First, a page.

That groove can either be annular as explained above, or it could be segmented, as illustrated at I IS in Fig. 6, or it can be any kind of undercut in the back to accomplish the same purpose, or it can be in the form of a plurality of parallel grooves 259, as shown in section, for example, in Figure 8, the liner being preferably made relatively thin in the center to save or conserve material. The favorable result produced by the effect occasioned by the groove l9 when the cap is screwed on the bottle-neck is indicated by the difference in the cross-section of the liner in Figures 3 and 4. The groove can be made deeper than that shown, or a plurality of parallel grooves, instead of one, could be availed of.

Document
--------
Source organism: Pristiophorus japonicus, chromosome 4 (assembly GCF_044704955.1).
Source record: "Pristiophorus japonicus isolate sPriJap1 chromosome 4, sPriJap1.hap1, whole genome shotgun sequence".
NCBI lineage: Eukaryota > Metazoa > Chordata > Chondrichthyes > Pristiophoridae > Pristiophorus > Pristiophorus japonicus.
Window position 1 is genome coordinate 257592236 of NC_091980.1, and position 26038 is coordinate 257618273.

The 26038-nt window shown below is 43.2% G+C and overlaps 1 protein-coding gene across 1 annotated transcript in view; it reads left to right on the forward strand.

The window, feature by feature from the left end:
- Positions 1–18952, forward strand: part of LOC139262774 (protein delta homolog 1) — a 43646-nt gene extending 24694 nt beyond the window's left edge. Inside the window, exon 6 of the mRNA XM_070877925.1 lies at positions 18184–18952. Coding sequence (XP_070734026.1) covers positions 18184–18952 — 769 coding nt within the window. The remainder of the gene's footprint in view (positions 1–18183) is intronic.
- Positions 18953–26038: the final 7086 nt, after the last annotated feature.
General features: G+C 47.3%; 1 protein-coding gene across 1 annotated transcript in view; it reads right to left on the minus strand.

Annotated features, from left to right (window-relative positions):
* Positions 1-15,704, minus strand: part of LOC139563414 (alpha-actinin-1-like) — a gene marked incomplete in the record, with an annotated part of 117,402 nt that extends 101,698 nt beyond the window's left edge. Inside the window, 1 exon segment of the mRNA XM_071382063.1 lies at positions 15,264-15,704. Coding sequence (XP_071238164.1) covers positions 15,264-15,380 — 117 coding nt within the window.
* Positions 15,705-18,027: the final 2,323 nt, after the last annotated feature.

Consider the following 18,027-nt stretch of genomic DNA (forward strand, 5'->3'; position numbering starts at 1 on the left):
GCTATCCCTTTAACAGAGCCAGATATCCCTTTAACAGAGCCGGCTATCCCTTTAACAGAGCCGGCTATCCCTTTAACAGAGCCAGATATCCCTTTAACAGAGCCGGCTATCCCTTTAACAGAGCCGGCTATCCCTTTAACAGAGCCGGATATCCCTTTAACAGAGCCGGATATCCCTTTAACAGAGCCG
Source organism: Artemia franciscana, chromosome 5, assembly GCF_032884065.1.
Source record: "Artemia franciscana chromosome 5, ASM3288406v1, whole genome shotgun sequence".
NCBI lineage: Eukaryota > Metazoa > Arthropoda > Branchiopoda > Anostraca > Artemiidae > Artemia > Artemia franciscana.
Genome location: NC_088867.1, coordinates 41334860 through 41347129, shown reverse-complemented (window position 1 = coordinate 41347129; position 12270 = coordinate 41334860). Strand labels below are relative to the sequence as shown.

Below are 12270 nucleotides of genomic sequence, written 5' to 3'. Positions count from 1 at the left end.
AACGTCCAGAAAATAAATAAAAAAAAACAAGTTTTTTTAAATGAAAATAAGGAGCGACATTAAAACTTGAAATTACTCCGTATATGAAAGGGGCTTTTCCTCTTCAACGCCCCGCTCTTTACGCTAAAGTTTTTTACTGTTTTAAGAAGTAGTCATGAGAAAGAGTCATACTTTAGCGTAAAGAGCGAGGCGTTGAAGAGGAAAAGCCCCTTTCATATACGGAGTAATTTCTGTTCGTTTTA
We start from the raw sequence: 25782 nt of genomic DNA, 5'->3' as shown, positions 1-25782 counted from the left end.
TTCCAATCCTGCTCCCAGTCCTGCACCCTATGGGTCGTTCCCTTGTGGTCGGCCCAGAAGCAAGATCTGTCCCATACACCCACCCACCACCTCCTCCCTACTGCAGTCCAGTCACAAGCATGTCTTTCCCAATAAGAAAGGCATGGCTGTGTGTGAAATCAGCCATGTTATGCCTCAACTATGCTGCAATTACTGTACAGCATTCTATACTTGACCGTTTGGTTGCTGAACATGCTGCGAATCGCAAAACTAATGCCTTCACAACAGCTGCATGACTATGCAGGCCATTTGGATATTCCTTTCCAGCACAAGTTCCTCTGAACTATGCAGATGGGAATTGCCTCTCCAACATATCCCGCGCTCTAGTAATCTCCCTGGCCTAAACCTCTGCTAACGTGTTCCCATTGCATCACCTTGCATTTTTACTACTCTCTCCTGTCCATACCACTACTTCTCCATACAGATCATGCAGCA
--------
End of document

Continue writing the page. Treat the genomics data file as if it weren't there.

When the cap is applied to the bottle-neck, the grooved feature which permits the elevated portions to deform, is in register with the end of the bottle-neck, as indicated in Figure 4, so that a very effective sealing action is obtained over the mouth of the bottle, as indicated in the drawings.
Those acquainted with this art will readily understand that the invention is not necessarily confined and restricted to the precise and exact details herein set forth,- and that reasonable modifications may be resorted to without departure from the heart and essence of the invention and without the loss or sacrifice of any of its material benefits and advantages.-
1 claim: 1